He avoids these thoughts. Because thinking in this way, taking stock of all the interior shit he sees around him conjures up pain, anger and indecision and feeling these things is painful to the man, and human beings recoil from pain, as all animals do. He recoils from this way of seeing in the same way that he would if he placed his hand in the bonfire. But the man suspects that what he experienced when he saw his friend’s slow destruction, when he sees the terrible upwards slog the woman has ahead of her, the path she has set herself on that seems doomed to fail, and when he hopes she will succeed with an intensity so great it makes his chest hurt, when he feels these things he suspects that the fire he has placed his hand in is a sort of clarifying agent for the soul. He suspects further that if he was able to find the bravery to live in that place, that fire, even a little more than he does now, to see and not flinch away from seeing, he might find another form of happiness, another form of being, beyond the horizon he can perceive. Another way of being that might suffuse the small single-residency flat he currently lives in, the job designing small complex steel implements, the nights he sometimes spends alone in bars, with a quiet, entirely unknown form of radiance. A form of grace.

But the man, as he sits in front of the fire feels that all this is very faraway. His friends are close, and he is not so stupid as to imagine that all that has passed through his head, half articulated, a pitchblende of words and emotions, has not also passed through theirs and he knows that some of them spend portions of their time in that place, small fragments or long stretches, but his problem seems different, more calcified and total, an either or, and then, in a sympathetic burst he wonders if his condition is common, if it might, in fact, be the norm, that part of the vaunted “purpose of life,” the purpose of life, the “purpose,” that as a good graduate of an excellent midrange liberal arts school he cannot refrain from placing quotes around, that part of the meaning of life that obtains with or without a belief in God, is this. That part of the meaning of life is finding one’s own accommodation with that which is light and that which is heavy, with light and with darkness. He knows more clearly still that the thoughts he is now having are not his usual thoughts, that he can go for years without ever questioning the level on which he rests, with nothing but an inarticulate discontent to warn him of the damage he is doing to himself. He stares into the fire and lights a cigarette and feels the disjointed parts within himself slide into place, or farther out of true, it's hard to tell. His mouth twists and he looks down and he, the man whose name is Eddie Sacre, begins to realize how hard it is to run, if you have no idea where you’re running to.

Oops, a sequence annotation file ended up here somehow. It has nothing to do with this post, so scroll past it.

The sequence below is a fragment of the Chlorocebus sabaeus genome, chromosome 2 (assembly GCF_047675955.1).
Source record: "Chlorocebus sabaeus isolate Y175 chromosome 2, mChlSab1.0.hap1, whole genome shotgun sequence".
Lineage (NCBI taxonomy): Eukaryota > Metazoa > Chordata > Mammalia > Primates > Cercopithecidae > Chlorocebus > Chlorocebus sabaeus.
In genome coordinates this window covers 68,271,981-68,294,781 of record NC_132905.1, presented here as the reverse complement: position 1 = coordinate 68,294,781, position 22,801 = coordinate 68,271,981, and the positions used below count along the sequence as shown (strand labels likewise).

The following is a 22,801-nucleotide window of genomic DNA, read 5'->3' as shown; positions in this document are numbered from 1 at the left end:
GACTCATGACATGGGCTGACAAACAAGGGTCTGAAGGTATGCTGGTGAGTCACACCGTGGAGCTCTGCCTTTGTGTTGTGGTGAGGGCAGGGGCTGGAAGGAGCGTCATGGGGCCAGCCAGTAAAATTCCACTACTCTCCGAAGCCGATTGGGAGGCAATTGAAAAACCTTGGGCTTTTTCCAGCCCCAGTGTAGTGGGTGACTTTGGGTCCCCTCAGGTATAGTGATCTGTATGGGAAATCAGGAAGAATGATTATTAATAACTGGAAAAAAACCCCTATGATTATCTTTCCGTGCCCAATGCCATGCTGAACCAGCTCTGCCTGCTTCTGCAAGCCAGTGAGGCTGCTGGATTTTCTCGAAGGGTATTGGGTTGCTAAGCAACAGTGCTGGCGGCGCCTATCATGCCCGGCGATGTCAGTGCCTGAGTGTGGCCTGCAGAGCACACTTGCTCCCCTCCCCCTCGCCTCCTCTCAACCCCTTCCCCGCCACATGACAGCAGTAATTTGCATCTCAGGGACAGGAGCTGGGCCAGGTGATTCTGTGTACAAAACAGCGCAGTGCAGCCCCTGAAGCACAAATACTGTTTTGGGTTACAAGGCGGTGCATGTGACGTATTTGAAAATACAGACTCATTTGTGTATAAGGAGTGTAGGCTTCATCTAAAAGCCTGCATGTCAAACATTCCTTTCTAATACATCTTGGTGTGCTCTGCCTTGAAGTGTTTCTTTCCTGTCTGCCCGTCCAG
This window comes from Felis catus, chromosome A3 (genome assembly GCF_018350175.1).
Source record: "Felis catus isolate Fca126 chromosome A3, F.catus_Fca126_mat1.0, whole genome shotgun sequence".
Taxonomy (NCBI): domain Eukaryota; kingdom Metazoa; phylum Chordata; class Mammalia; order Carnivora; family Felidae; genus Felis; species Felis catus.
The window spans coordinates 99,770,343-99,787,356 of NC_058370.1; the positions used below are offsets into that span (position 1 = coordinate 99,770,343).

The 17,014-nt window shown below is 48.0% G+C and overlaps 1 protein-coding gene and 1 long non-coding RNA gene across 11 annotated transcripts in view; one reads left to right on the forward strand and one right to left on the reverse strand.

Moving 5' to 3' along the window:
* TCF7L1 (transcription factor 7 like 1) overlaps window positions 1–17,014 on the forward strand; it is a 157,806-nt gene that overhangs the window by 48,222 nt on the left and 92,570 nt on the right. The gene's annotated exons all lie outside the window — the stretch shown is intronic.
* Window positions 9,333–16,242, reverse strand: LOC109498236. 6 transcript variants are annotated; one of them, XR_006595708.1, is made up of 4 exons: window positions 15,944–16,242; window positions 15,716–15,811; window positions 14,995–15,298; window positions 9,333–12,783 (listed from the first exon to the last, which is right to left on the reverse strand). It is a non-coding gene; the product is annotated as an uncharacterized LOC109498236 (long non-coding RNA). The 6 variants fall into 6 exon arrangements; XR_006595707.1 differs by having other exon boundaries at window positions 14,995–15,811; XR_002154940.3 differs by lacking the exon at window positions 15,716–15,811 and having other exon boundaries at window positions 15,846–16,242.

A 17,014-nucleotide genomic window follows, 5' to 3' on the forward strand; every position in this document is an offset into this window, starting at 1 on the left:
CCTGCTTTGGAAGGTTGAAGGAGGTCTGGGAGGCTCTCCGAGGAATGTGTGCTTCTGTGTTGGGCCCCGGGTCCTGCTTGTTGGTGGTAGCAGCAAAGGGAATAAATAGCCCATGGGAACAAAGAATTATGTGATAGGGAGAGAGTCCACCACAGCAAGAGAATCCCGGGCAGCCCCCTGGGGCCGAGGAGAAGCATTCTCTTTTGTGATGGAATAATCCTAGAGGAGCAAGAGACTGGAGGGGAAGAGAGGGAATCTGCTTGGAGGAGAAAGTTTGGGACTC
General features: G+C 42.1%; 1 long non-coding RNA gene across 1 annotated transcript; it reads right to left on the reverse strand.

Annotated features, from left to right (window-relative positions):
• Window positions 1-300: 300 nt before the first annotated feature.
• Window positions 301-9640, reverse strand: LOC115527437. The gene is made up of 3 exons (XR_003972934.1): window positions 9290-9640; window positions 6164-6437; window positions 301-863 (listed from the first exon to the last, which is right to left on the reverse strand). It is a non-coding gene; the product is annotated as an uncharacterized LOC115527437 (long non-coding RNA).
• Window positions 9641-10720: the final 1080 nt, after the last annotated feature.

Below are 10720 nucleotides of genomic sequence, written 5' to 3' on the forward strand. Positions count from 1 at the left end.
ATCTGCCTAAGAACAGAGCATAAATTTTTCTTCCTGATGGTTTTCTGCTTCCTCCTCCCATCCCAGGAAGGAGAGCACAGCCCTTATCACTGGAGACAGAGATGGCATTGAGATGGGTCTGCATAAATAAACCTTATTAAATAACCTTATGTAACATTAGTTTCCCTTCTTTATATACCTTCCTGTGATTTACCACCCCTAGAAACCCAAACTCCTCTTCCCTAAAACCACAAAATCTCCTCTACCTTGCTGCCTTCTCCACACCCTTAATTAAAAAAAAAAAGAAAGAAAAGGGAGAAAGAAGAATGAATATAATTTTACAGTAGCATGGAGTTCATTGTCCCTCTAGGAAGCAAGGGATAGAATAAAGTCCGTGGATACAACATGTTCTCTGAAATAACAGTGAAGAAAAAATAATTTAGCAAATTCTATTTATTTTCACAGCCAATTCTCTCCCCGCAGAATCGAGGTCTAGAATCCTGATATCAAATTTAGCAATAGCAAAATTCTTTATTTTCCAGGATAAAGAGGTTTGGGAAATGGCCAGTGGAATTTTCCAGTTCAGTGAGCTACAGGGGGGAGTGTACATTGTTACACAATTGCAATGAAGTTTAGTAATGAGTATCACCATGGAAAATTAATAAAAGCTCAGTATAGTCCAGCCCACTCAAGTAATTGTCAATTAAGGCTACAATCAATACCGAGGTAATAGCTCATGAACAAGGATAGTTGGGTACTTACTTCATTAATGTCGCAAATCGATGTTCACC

(first appeared in
Constellations vol. 1)